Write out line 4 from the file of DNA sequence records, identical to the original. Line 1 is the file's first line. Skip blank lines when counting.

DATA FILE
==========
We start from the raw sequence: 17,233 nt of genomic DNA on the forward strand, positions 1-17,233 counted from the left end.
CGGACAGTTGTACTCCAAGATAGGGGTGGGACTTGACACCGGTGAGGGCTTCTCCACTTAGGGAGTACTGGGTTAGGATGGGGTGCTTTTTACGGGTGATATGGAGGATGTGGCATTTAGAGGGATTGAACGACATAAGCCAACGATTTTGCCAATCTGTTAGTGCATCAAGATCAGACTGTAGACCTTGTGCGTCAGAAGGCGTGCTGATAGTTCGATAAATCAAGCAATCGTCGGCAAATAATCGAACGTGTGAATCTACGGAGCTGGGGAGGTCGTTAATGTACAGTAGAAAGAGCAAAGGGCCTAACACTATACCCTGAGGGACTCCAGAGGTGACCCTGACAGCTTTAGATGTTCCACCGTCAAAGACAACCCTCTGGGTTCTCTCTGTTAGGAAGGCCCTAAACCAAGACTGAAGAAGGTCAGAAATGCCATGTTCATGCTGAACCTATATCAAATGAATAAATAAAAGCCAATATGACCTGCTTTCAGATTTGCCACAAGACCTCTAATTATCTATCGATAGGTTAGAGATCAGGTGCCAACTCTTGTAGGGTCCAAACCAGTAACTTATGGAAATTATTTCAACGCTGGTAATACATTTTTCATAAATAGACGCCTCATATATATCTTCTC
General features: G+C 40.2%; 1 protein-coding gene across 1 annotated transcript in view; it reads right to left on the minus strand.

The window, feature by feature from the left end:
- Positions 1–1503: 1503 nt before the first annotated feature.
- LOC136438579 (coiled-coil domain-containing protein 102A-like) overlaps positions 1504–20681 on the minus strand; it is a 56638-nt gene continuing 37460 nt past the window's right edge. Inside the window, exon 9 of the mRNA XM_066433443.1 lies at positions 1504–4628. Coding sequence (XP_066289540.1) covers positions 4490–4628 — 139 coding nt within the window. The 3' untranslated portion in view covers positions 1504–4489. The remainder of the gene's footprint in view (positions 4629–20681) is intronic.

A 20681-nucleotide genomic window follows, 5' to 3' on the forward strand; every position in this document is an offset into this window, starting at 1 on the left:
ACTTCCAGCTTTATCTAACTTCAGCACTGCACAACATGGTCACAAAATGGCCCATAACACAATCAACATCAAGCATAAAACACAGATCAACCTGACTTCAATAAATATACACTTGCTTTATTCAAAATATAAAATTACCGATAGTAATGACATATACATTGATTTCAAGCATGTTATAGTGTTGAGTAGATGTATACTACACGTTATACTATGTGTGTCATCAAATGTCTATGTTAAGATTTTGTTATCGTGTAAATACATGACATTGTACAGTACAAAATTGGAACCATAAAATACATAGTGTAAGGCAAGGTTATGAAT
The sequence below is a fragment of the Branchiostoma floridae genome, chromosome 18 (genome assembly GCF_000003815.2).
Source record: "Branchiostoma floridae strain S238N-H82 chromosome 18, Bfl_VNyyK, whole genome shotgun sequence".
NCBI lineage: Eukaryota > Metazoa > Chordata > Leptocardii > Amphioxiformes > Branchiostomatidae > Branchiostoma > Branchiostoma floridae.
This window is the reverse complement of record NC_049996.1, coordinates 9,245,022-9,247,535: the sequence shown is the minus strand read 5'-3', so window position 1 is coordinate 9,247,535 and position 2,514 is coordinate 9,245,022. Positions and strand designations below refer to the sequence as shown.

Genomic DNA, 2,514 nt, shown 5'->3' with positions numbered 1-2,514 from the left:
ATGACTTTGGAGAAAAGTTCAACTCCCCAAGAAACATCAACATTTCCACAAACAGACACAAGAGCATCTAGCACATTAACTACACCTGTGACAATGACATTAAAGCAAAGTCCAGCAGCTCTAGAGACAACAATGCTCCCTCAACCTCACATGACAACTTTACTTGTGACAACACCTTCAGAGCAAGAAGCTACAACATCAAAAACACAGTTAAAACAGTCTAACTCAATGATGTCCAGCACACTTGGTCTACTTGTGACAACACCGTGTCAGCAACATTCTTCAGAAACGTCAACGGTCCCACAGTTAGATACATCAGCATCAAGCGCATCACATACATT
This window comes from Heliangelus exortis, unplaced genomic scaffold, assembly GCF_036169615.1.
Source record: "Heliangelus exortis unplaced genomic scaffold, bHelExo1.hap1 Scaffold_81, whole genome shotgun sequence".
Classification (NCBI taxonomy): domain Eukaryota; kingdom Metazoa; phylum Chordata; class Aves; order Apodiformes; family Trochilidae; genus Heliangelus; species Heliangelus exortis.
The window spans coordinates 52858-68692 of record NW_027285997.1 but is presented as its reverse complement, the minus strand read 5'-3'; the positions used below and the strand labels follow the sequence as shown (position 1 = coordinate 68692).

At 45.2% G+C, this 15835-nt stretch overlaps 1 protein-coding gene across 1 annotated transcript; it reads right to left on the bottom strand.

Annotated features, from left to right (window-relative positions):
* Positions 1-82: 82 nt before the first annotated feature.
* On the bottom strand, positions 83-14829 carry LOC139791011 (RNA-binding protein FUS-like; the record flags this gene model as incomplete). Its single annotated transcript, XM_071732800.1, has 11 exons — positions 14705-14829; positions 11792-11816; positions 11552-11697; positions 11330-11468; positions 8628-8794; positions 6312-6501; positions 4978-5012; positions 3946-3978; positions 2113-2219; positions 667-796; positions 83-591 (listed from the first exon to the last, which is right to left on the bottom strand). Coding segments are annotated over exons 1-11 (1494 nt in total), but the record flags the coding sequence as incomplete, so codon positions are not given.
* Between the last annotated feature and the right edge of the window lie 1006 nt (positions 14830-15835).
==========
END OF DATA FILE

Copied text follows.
The window, feature by feature from the left end: